Carl R. Darnall Army Medical Center - Health Library

Central Line-Associated Bloodstream Infections

(CLABSI)

Definition

A central line-associated bloodstream infection (CLABSI) occurs when bacteria enters the bloodstream through a central line catheter. A central line catheter is a long, thin tube that is inserted through a vein until it reaches a larger vein close to the heart. It is used to deliver medication, nutrition, IV fluids, and chemotherapy.

Chemotherapy In the Bloodstream
Chemotherapy

A central line catheter can be used to deliver chemotherapy.

Copyright © Nucleus Medical Media, Inc.

If bacteria start to grow on the central line catheter, they can easily enter the blood and cause a serious infection. This can lead to a condition called sepsis, which occurs when bacteria overwhelm the body.

Causes  ^

Bacteria normally live on the skin. These bacteria will sometimes track along the outside of the catheter. From the catheter, they can get into the bloodstream.

Risk Factors  ^

Factors that may increase your chance of a CLABSI:

  • Having a catheter for a long time
  • Having a catheter that is not coated with an antimicrobial—a substance that kills bacteria
  • Having a catheter inserted into a vein in the thigh
  • Having a weakened immune system
  • Being in the intensive care unit
  • Having an infection elsewhere in the body or skin

Symptoms  ^

CLABSI may cause:

  • Fever
  • Chills
  • Fast heart rate
  • Redness, swelling, or tenderness at the catheter site
  • Drainage from catheter site

Diagnosis  ^

Your doctor will ask about your symptoms and medical history. A physical exam will be done.

Tests may include:

Treatment  ^

Talk with your doctor about the best treatment plan for you. Treatment options include the following:

  • Antibiotics—Antibiotics are medications used to treat an infection. The kind of antibiotic you will be given depends on which bacteria is found in your blood.
  • Central line care—Often, the central line catheter will need to be removed and replaced by a new catheter.

Prevention  ^

At the Hospital

When you are getting a central line placed, the staff will follow a series of steps to reduce your risk of infection.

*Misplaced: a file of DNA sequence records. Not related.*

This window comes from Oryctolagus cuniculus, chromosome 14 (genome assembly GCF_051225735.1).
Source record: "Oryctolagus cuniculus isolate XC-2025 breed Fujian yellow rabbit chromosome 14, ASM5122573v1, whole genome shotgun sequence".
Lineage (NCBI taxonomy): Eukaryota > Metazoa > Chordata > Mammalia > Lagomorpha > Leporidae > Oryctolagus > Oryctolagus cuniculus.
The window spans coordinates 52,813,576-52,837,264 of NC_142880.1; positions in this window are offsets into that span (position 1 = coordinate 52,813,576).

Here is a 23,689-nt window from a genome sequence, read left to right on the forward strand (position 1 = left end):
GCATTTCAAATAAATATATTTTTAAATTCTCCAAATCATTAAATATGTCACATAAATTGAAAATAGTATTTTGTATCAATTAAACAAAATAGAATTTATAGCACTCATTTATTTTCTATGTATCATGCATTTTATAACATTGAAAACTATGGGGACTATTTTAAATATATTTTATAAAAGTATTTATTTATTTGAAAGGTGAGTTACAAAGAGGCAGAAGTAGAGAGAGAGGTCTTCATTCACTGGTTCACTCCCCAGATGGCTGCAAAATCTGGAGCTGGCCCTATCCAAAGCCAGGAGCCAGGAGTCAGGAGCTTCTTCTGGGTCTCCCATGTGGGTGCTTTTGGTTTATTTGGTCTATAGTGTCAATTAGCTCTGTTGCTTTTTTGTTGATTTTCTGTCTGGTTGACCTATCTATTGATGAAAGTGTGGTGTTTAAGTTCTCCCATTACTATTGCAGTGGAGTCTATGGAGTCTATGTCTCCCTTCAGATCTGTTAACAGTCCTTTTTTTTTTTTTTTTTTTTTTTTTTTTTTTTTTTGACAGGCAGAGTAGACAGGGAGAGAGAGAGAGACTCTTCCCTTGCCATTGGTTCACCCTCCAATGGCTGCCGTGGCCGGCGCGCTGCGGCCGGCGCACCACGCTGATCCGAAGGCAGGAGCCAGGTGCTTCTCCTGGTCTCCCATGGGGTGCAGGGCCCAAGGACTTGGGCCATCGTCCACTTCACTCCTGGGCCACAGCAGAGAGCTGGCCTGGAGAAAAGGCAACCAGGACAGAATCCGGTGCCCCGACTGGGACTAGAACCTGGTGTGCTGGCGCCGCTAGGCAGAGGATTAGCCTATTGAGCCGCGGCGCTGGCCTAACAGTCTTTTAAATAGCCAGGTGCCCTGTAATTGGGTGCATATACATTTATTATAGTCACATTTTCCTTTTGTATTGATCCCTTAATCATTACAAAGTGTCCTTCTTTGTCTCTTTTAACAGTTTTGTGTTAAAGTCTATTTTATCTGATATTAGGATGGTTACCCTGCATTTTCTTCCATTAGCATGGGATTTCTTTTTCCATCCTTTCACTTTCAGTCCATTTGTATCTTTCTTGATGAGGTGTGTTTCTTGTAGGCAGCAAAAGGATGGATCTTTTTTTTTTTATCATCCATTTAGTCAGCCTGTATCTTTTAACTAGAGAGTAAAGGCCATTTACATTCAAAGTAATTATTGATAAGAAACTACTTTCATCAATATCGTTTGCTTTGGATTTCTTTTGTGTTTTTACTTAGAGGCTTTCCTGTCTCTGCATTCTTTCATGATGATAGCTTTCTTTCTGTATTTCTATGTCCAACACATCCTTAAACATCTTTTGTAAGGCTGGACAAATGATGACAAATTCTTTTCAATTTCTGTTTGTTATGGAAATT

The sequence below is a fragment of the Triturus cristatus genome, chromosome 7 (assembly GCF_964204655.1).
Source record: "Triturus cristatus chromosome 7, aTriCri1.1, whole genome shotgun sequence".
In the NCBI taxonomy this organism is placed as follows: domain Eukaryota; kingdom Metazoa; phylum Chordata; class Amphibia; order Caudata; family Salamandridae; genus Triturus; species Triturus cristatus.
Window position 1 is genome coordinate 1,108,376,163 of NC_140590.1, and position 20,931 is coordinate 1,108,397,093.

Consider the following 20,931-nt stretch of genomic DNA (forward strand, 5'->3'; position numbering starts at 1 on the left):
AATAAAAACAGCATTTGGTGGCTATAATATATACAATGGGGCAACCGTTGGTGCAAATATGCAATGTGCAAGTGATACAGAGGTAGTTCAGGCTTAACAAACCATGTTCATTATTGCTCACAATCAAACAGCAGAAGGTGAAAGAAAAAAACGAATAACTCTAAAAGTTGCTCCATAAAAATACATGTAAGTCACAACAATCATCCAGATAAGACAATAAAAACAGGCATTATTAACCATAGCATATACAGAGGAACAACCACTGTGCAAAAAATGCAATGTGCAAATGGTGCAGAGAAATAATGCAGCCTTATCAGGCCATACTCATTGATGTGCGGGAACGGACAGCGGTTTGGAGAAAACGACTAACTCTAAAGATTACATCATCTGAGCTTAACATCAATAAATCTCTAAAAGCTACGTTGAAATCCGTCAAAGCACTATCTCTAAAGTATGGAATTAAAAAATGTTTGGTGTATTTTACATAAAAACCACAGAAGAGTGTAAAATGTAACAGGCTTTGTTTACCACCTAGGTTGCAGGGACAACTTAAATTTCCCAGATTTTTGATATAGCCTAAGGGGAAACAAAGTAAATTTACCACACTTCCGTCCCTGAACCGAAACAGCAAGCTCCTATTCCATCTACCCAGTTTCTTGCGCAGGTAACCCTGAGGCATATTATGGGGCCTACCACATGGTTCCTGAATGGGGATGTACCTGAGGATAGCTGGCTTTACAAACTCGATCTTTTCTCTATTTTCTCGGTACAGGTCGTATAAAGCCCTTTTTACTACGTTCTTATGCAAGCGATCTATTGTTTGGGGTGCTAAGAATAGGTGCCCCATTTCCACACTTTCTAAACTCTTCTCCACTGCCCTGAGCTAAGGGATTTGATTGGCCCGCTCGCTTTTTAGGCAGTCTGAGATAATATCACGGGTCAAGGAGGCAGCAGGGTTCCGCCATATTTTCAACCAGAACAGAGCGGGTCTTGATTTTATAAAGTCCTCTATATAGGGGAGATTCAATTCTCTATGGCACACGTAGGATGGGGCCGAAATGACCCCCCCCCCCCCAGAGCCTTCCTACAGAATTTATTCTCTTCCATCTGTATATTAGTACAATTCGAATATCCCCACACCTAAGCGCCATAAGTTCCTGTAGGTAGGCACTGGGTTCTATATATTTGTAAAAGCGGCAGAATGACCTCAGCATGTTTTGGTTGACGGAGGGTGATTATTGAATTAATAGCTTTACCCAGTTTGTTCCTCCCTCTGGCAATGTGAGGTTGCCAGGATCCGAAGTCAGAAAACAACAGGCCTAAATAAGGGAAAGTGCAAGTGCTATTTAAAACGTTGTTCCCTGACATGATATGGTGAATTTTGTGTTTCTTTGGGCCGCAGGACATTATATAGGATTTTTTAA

There are also steps that you can take to reduce your risk of infection:

  • Ask the staff to take every precaution to prevent an infection.
  • Tell the staff right away if the bandage needs to be changed or if the site is red or sore.
  • Ask everyone entering your hospital room to wash their hands. Do not allow visitors to touch your catheter.

At Home

  • Follow all instructions concerning your central line.
  • Learn how to take care of your catheter:
    • Follow specific instructions about showering and bathing.
    • Before touching the catheter, wash your hands or use a hand sanitizer. Wear gloves when touching the area.
    • Change bandages as directed.
    • Wash the catheter caps with an antiseptic.
    • Do not allow anyone to touch the catheter or the tube.
    • Check the insertion site daily for signs of infection, such as redness and swelling.
    • Call your doctor if you think you have an infection.
RESOURCES:

Centers for Disease Control and Prevention
https://www.cdc.gov

Society of Critical Care Medicine
http://www.sccm.org

CANADIAN RESOURCES:

Health Canada
https://www.canada.ca

Canadian Patient Safety Institute
http://www.patientsafetyinstitute.ca

REFERENCES:

Central venous catheter. American Thoracic Society website. Available at: https://www.thoracic.org/patients/patient-resources/resources/central-venous-catheter.pdf. Accessed March 2, 2018.

Central venous catheter. EBSCO DynaMed Plus website. Available at:http://www.dynamed.com/topics/dmp~AN~T146372/Central-venous-catheter. Updated October 25, 2017. Accessed March 2, 2018.

FAQs: Catheter-associated bloodstream infections. Centers for Disease Control and Prevention website. Available at: https://www.cdc.gov/hai/pdfs/bsi/BSI_tagged.pdf. Accessed March 2, 2018.

Last reviewed March 2018 by EBSCO Medical Review Board Michael J. Fucci, DO, FACC  Last Updated: 5/11/2013